Working life in Austria
Austrian labour law is extensive regarding rights and obligations. This chapter provides the most important information. Further details can be found on the websites of the Chamber of Labour and the Austrian Chamber of Commerce.
There are no uniform rules in Austria for the formal recognition of qualifications from abroad. Instead, there are a number of federal and state laws. Different authorities and institutions, including educational institutions, are responsible. Therefore, procedures, costs and duration, etc. can vary. A distinction is drawn between the recognition of qualifications for further or higher education and the recognition for the purposes of practicing a profession.
Please contact us for further information or check out the contact point for persons with foreign qualifications.
EU/EEA, Swiss citizens
Based on the free movement of workers within the European Union, EU/EEA and Swiss citizens can work in Austria without a work permit. For Croatian citizens a transition period regarding access to the labour market currently applies which ends on June 30, 2020. For more information about the transition period see
In order to immigrate to Austria, third-country nationals need a Red-White-Red Card (Rot-Weiß-Rot Karte). This card offers qualified workers from non-member countries and their families the chance to stay in Austria and work for a specific employer. The Red-White-Red Card must be applied for at the responsible settlement and immigration authority (district or municipal authority) or at the representative authority abroad (embassy) in person or by the employer in Austria. For further details please check
In addition to get some useful extra cash, having a part-time job can be a good way of gaining valuable work experience and networks alongside your studies. If you are a non-EU student, you can work within certain limits on a student residence permit. Quite a lot of fields of study in Upper Austria offer opportunities for employment already before graduation. If you are looking for a job, check out the career services your university offers.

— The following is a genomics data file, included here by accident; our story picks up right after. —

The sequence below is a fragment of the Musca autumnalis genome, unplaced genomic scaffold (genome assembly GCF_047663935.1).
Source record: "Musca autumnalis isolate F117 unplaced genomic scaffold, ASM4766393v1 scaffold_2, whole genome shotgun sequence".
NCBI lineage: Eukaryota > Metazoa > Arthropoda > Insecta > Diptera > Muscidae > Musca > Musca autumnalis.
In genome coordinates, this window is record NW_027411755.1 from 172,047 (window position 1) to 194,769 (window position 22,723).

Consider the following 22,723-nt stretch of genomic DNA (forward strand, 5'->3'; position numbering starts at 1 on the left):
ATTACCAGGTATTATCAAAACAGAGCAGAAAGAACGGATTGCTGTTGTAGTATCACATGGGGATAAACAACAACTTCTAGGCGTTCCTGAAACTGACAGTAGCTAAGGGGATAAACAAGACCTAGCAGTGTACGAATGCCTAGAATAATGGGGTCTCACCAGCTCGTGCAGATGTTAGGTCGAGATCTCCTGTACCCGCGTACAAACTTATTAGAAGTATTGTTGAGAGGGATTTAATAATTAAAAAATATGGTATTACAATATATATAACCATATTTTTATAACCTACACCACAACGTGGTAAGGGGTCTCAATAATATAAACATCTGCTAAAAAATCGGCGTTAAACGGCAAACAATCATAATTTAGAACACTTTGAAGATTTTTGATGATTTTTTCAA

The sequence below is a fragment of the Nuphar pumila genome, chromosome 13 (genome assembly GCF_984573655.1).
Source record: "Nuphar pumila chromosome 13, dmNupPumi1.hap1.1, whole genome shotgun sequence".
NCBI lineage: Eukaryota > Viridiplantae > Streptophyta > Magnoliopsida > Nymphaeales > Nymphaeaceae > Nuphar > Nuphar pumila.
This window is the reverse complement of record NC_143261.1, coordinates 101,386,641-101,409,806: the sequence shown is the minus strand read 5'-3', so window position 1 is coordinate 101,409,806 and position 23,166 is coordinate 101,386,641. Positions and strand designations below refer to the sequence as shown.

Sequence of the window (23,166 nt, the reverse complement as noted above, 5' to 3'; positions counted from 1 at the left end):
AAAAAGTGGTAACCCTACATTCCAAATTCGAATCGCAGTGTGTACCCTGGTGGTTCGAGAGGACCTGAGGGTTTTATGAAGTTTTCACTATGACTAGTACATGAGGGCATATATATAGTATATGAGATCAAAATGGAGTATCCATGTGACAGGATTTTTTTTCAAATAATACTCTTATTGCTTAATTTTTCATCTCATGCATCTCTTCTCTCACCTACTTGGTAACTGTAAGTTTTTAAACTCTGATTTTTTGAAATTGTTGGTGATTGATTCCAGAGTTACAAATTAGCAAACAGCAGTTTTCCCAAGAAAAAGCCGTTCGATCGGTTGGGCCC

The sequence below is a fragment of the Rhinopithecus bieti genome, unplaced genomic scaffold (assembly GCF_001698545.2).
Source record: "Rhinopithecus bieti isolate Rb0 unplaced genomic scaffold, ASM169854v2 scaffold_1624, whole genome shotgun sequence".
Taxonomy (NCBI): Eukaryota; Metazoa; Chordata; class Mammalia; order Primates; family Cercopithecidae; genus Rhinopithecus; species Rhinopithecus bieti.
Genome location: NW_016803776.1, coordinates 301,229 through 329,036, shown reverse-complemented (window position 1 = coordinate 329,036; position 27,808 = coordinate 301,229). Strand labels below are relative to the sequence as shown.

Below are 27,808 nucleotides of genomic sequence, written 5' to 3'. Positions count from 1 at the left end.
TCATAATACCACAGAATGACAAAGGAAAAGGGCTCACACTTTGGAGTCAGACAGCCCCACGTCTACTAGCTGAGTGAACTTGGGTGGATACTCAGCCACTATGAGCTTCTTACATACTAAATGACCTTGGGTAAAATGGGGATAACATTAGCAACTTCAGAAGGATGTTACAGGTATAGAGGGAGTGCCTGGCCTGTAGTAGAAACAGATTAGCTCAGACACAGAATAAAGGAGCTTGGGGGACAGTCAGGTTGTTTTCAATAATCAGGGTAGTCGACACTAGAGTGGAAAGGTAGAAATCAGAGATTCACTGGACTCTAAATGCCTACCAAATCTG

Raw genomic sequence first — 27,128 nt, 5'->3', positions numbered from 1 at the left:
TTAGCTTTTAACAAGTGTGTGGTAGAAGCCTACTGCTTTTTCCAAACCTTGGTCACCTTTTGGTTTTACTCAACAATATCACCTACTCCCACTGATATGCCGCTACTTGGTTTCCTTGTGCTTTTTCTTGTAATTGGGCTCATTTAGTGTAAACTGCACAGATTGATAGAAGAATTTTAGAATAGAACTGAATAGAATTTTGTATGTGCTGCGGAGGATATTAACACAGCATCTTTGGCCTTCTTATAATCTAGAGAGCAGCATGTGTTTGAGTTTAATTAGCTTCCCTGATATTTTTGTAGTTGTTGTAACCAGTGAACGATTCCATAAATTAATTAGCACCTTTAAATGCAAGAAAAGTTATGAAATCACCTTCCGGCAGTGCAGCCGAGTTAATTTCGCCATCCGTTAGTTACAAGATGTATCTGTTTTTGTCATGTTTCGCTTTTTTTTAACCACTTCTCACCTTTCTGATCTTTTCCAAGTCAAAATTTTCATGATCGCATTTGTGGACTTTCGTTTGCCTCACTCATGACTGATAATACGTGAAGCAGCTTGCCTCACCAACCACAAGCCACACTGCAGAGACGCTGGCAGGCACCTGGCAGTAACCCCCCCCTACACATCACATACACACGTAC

The employment contract defines the legal basis of employment. It is an agreement between the employee and the company regarding factors such as working location, area of responsibility, working hours, salary or the underlying collective agreement. There are temporary as well as permanent contracts, and a probationary period is often included.
The full time basis for working hours is regulated by an collective agreement. If there is no collective agreement, this information is provided in the works agreement (Betriebsvereinbarung). Generally the following applies:
The negotiated gross salary is subject to social insurance and income tax. Both are deducted from the gross salary and paid directly by the companies. Most collective agreements include 14 monthly salaries per year - the additional holiday subsidy in summer and Christmas subsidy are being taxed less than the normal monthly salary.
The Gross-Net Calculator from the Federal Ministry of Finance helps to calculate the taxation.
Employees are obliged to inform the employer as soon as possible about any inability to work on the first day. The start of the inability to work is stated by the doctor in the sick note, which should be presented to the employer. Normally a doctor is responsible for informing the relevant social insurance authority that the patient has recovered.